Isaiah 65.17 – 25 and the #ParadisePapers

Yesterday I officiated at the patronal service of my church and the subsequent AGM. By the time we had cleared up it was too late for me to go to a special choral evensong at my cathedral, as I had hoped to, so I returned home, had an early meal and settled down to watch TV. I was shocked by the Panorama programme on the involvement of our monarch with all the others in the murky tax avoidance activities that we associate today with some ‘paradise’ islands. Having based my sermon that afternoon on what we imagine ‘saints’ to be and the nature of their heavenly home, based on Isaiah’s imaginings (65.17 – 25), Her Majesty is currently in a different place.

I thought back to my time as a policymaker in Her Majesty’s Inland Revenue, before it merged with HM Customs. I remembered the annual round of meetings with ‘the lobby’, seeking the views of ministers wrestling with tax governance, the consultations with the board’s solicitor or parliamentary counsel, before eventually committing ourselves to drafting the Finance Bill that we would have to steer through its various stages in Parliament before becoming law. Drafting law is a particular art, applying a particular language, always with a nervous eye on how a particular phrase might be interpreted by the Courts. We all wanted a fair tax system but sometimes a judge’s view of fairness came at a stretch, and consternation filled the corridors in Somerset House, where I worked in Georgian splendour in the New Wing completed in 1856. I understand that the budget of the HMRC and staffing levels are now below half they were in my time. I cannot imagine what working conditions must be like for a tax employee now.

Other thoughts came into my mind watching the programme. Earlier in the year we had invited the manager of a local foodbank to come and tell us about her work, as we had decided to tithe some of our income to help them. The Foodbank Network now supplies over a million people with three-day emergency food supplies to families, who are in crisis, not all of whom are unemployed. It is estimated that by the end of the decade a million children could be living in severe poverty, lacking heating and the basic needs of life that most of us take for granted. Our congregation received this information and more, in shocked silence, unlike the aggressive tabloid press and social media that tries to shout down these facts and place the blame with the people who find themselves in desperate circumstances.

I also remembered that, at the beginning of my civil service career, I had been employed in an employment exchange and my job was to suspend the unemployment benefits of those signing on who had either voluntarily left their employment or had been dismissed for misconduct. There was an appeals procedure and part of my job was to prepare the papers for the insurance officer to adjudicate on their claim. Meanwhile the claimant could ask for a B1 form to take to Social Security for some help to tide things over. I was technically part of the branch set up to uncover fraudulent claims. Back to the present, I tried to recall the ratio between benefit fraud and tax avoidance. The exact figure doesn’t come to mind but I seem to remember that it disappears behind a series of zeros.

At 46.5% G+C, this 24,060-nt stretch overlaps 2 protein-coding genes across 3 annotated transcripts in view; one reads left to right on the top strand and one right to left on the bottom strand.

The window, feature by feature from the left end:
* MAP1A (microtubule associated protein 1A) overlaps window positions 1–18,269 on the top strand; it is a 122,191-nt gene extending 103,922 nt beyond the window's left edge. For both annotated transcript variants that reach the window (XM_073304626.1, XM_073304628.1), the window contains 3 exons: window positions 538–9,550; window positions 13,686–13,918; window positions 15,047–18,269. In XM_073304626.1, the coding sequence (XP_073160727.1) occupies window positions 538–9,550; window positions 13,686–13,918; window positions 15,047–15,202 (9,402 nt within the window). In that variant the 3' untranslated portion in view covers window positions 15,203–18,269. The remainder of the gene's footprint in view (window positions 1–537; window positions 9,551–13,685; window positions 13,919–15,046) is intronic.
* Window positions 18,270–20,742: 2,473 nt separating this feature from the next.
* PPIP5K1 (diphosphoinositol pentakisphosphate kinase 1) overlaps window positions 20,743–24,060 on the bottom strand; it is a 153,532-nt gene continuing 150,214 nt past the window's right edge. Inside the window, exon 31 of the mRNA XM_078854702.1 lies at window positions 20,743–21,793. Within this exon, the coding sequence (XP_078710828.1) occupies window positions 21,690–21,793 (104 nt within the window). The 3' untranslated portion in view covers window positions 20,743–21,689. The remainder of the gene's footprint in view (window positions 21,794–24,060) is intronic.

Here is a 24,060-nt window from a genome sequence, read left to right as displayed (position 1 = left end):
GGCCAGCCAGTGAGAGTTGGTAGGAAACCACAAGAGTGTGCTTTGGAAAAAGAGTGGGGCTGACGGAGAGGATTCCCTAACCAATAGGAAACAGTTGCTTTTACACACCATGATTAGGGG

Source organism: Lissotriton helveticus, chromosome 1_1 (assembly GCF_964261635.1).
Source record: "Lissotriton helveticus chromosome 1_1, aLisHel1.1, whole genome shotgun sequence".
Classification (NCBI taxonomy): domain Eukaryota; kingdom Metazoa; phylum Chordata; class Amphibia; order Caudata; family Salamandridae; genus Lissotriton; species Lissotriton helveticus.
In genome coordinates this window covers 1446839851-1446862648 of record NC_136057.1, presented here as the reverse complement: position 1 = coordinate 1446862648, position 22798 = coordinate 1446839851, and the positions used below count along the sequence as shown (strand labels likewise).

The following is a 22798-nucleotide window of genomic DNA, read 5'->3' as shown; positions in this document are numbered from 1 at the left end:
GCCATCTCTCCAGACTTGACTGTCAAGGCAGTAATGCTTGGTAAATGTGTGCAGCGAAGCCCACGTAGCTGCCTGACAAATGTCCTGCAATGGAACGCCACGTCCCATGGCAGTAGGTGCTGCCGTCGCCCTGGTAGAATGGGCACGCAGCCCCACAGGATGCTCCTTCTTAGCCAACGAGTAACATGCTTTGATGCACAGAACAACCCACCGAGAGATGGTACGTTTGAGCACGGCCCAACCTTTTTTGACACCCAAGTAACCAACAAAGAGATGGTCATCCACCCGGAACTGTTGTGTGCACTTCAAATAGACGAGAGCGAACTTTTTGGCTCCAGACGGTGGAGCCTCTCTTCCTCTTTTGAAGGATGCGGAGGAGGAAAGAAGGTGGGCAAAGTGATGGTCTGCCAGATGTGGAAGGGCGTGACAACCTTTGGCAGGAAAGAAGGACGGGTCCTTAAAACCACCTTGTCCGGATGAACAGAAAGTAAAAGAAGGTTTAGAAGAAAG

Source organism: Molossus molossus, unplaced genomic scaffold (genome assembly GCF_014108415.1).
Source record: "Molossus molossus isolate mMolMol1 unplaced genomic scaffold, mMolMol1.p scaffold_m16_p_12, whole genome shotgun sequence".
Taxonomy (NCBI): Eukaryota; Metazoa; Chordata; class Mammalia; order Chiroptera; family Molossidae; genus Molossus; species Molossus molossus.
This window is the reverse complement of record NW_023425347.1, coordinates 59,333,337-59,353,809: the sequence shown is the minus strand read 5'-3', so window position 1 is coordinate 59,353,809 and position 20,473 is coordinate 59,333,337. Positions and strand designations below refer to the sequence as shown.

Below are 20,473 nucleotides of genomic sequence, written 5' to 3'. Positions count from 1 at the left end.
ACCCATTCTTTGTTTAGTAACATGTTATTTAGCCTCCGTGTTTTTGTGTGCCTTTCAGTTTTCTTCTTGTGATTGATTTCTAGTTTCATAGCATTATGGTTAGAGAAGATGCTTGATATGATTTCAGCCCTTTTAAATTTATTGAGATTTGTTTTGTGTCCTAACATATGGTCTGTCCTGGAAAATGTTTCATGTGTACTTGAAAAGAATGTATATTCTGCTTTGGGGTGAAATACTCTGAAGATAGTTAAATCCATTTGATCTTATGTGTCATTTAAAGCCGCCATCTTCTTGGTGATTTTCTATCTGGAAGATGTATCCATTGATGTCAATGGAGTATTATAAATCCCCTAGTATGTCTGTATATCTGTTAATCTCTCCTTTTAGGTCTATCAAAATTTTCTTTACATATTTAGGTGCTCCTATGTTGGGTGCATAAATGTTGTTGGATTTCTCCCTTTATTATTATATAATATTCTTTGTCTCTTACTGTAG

Contrast all this with the lives of the rich and powerful who, aided by the lawyers, accountants and shell companies, are avoiding paying a fair share of this country’s tax revenues on an industrial scale, by using the lack of transparency of tax havens to hide away their cash, not necessarily illegally of course. As a tax employee I was taught to train my objective gaze on the legality of a transaction, not the morality. And yet, and yet.

Parliament allows many of us to ‘avoid’ our full liability by applying certain reliefs in a purposeful way but what about the wealthy taxpayers and their advisors who go against the grain of the legislation’s intention? Financial instruments are very complex and if a particular set of facts results in a lowering of the expectation of tax liability then who can argue? But when the avoidance of tax liability becomes ‘creative’, does the taxpayer stop to think, “Am I being fair to my tax paying neighbour?”. Or, “Am I being fair to the less fortunate person who is being impoverished because the government lacks the funds to provide a more generous underpinning of the common good?”

It seems many do not and I am left spluttering impotently at my TV screen. The best I can do, so far as rogue companies and businesses are concerned, is to deny them my albeit modest custom. The list grows daily. More of us should do the same, and public authorities should be more discriminating when awarding publicly funded contracts. Then we might see some redemptive policy action in the boardroom.

What is clear is that the current state of affairs cannot continue. Our tax system is broken. Public services are being devastated, harming us all, while individuals and companies avoid tax. We need a properly funded HMRC with powers of enforcement, a tightening of regulations over the advisors and bankers who for a fee smooth the path to a paradise of nil or nominal liability for their rich and the powerful clients. Otherwise, if we do not, very soon HMRC might become just the ‘Department of Revenue & Customs’.


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